Latest 0.9.0
License MIT
Platforms ios 6.0, watchos 2.0, tvos 9.0, osx 10.8, requires ARC

Build Status

A lightweight hierarchical state machine framework in Objective-C.


  • This is a fork from TBStateMachine.
  • DLStateMachine wraps the NSOpearationQueue with an TBExecutor to allow synchron and asynchronous execution.
  • The synchron execution will be helpful if you need to include the State Machine in your unit tests.


  • Block based API
  • Nested states
  • Orthogonal regions
  • Pseudo states (fork, join and junction)
  • External, internal and local transitions with guards and actions
  • State switching using least common ancestor algorithm (LCA)
  • Thread safe event handling
  • Asynchronous event handling
  • NSNotificationCenter support



  • watchOS 2.0
  • tvOS 9.0
  • iOS 6.0
  • OS X 10.8


DLStateMachine is available through CocoaPods. To install
it, simply add the following line to your Podfile:

pod 'DLStateMachine'



#import <TBStateMachine/TBSMStateMachine.h>

Create a state, set enter and exit blocks:

TBSMState *stateA = [TBSMState stateWithName:@"StateA"];
stateA.enterBlock = ^(id data) {


stateA.exitBlock = ^(id data) {


Create a state machine:

TBSMStateMachine *stateMachine = [TBSMStateMachine stateMachineWithName:@"Main"];

Add states and set state machine up. The state machine will always set the first state in the given array as the initial state unless you set the initial state explicitly:

stateMachine.states = @[stateA, stateB, ...];
stateMachine.initialState = stateB;
[stateMachine setUp:nil];

Event Handling

You can add event handlers which trigger transitions to specified target states:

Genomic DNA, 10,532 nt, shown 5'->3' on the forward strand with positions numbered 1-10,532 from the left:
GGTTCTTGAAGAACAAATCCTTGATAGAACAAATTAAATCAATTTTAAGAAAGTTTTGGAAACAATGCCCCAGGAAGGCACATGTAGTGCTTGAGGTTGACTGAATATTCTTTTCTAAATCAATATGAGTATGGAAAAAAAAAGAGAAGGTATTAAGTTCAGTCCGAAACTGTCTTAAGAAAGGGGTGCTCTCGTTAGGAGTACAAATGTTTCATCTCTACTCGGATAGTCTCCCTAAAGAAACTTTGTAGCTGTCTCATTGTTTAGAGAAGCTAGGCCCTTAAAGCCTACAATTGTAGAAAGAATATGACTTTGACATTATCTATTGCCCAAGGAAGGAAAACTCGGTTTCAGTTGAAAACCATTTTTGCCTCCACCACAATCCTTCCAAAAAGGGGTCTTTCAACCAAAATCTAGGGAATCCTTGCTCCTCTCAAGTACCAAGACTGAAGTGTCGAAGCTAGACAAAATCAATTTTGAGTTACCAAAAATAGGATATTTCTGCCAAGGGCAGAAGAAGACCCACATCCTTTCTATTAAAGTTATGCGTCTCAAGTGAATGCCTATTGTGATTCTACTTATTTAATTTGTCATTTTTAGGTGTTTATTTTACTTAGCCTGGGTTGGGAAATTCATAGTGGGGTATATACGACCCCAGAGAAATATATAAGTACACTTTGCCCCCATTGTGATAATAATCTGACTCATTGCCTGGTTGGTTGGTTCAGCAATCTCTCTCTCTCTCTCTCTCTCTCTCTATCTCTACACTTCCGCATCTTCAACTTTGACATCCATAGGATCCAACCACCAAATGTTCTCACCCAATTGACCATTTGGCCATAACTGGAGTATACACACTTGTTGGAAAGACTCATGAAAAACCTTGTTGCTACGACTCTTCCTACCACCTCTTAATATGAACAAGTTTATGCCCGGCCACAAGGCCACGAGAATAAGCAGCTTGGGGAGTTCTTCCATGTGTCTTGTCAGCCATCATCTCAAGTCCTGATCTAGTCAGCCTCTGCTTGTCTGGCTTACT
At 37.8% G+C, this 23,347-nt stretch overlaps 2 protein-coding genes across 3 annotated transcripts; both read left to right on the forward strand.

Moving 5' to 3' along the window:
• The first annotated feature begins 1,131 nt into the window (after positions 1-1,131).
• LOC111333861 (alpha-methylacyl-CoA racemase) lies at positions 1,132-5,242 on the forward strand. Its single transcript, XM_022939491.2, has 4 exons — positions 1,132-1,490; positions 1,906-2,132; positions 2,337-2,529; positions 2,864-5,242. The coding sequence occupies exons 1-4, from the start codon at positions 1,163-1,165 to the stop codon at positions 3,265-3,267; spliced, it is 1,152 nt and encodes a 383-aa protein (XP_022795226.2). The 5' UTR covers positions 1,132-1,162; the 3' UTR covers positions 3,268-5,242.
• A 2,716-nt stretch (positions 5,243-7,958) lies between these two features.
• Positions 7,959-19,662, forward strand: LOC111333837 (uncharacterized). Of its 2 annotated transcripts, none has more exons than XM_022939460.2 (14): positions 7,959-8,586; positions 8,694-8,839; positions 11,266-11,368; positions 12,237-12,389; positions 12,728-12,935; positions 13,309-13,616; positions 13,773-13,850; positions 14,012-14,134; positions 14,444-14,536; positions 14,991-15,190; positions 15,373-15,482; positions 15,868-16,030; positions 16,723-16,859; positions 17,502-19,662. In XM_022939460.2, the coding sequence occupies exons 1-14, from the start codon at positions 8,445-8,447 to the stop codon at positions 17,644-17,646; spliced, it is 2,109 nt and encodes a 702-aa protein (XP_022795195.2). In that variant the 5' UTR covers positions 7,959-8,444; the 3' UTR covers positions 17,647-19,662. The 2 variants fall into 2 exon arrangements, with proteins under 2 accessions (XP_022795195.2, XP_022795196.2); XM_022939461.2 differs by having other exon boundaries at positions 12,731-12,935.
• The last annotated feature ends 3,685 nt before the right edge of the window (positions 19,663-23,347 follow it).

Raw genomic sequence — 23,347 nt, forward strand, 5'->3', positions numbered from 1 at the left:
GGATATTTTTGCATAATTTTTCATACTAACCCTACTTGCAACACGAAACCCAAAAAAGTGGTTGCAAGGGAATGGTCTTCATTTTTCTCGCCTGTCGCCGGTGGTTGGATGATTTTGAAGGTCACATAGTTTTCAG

[stateA addHandlerForEvent:@"EventA" target:stateB];

You can also add event handlers with additional action and guard blocks:

TBSMActionBlock action = ^(id data) {


TBSMGuardBlock guard = ^BOOL(id data) {

    return YES;

[stateA addHandlerForEvent:@"EventA" target:stateB kind:TBSMTransitionExternal action:action guard:guard];

If you register multiple handlers for the same event the guard blocks decide which transition will be fired.

Different Kinds of Transitions

By default transitions are external. To define a transition kind explicitly choose one of the three kind attributes:


Scheduling Events

To schedule the event call scheduleEvent: and pass the specified TBSMEvent instance and (optionally) an object as payload:

TBSMEvent *event = [TBSMEvent eventWithName:@"EventA" data:aPayloadObject];
[stateMachine scheduleEvent:event];

The payload will be available in all action, guard, enter and exit blocks which are executed until the event is successfully handled.


Event processing follows the Run-to-Completion model to ensure that only one event will be handled at a time. A single RTC-step encapsulates the whole logic from evaluating the event to performing the transition to executing guards, actions, exit and enter blocks.

Events will be queued and processed one after the other.

Nested States

TBSMState instances can also be nested by using TBSMSubState:

TBSMSubState *subState = [TBSMSubState subStateWithName:@"SubState"];
substate.stateMachine = subMachine;

stateMachine.states = @[stateA, stateB, subState];

You can also register events, add enter and exit blocks on TBSMSubState, since it is a subtype of TBSMState.

Orthogonal Regions

To build orthogonal regions you will use TBSMParallelState:

TBSMParallelState *parallel = [TBSMParallelState parallelStateWithName:@"ParallelState"];
parallel.stateMachines = @[subMachineA, subMachineB, subMachineC];

stateMachine.states = @[stateA, stateB, parallel];

Pseudo States

TBStateMachine supports fork and join pseudo states to construct compound transitions:


TBSMFork *fork = [TBSMFork forkWithName:@"fork"];
[stateA addHandlerForEvent:@"EventA" target:fork];
[fork setTargetStates:@[stateB, stateC] inRegion:parallel];


TBSMJoin *join = [TBSMJoin joinWithName:@"join"];
[stateA addHandlerForEvent:@"EventA" target:join];
[stateB addHandlerForEvent:@"EventB" target:join];